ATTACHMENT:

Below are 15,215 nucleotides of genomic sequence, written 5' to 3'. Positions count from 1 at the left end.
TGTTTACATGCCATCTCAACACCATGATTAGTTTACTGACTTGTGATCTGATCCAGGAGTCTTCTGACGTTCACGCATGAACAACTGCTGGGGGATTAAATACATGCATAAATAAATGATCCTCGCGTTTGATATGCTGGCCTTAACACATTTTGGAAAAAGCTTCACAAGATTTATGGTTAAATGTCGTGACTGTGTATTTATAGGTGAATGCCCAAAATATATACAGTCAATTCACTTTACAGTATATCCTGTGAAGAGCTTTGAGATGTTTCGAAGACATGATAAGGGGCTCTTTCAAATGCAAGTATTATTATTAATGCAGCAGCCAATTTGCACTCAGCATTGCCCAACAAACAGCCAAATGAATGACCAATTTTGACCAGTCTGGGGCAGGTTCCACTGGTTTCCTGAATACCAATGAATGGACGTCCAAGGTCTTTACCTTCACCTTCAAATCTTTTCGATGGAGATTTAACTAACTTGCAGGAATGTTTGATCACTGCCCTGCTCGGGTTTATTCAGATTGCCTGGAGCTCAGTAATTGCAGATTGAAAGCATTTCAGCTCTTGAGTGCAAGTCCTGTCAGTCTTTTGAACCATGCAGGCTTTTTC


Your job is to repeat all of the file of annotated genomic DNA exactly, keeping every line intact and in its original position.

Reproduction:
Below are 15,215 nucleotides of genomic sequence, written 5' to 3'. Positions count from 1 at the left end.
TGTTTACATGCCATCTCAACACCATGATTAGTTTACTGACTTGTGATCTGATCCAGGAGTCTTCTGACGTTCACGCATGAACAACTGCTGGGGGATTAAATACATGCATAAATAAATGATCCTCGCGTTTGATATGCTGGCCTTAACACATTTTGGAAAAAGCTTCACAAGATTTATGGTTAAATGTCGTGACTGTGTATTTATAGGTGAATGCCCAAAATATATACAGTCAATTCACTTTACAGTATATCCTGTGAAGAGCTTTGAGATGTTTCGAAGACATGATAAGGGGCTCTTTCAAATGCAAGTATTATTATTAATGCAGCAGCCAATTTGCACTCAGCATTGCCCAACAAACAGCCAAATGAATGACCAATTTTGACCAGTCTGGGGCAGGTTCCACTGGTTTCCTGAATACCAATGAATGGACGTCCAAGGTCTTTACCTTCACCTTCAAATCTTTTCGATGGAGATTTAACTAACTTGCAGGAATGTTTGATCACTGCCCTGCTCGGGTTTATTCAGATTGCCTGGAGCTCAGTAATTGCAGATTGAAAGCATTTCAGCTCTTGAGTGCAAGTCCTGTCAGTCTTTTGAACCATGCAGGCTTTTTC